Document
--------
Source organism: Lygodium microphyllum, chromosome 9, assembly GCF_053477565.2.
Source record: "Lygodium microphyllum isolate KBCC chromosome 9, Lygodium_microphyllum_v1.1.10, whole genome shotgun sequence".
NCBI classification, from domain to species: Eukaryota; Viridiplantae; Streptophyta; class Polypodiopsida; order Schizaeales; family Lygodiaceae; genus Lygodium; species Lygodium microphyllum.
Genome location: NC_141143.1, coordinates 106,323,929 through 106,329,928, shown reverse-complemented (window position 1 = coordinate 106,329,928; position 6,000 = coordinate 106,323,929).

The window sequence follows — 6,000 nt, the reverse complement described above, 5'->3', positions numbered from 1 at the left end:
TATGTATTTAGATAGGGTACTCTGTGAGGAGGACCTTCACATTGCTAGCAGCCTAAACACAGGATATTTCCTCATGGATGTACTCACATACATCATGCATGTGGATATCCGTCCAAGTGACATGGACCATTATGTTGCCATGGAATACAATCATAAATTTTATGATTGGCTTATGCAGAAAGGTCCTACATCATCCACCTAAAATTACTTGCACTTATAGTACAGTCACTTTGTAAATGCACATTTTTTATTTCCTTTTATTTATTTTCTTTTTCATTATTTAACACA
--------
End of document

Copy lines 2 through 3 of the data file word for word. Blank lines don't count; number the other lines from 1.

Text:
Source record: "Lygodium microphyllum isolate KBCC chromosome 9, Lygodium_microphyllum_v1.1.10, whole genome shotgun sequence".
NCBI classification, from domain to species: Eukaryota; Viridiplantae; Streptophyta; class Polypodiopsida; order Schizaeales; family Lygodiaceae; genus Lygodium; species Lygodium microphyllum.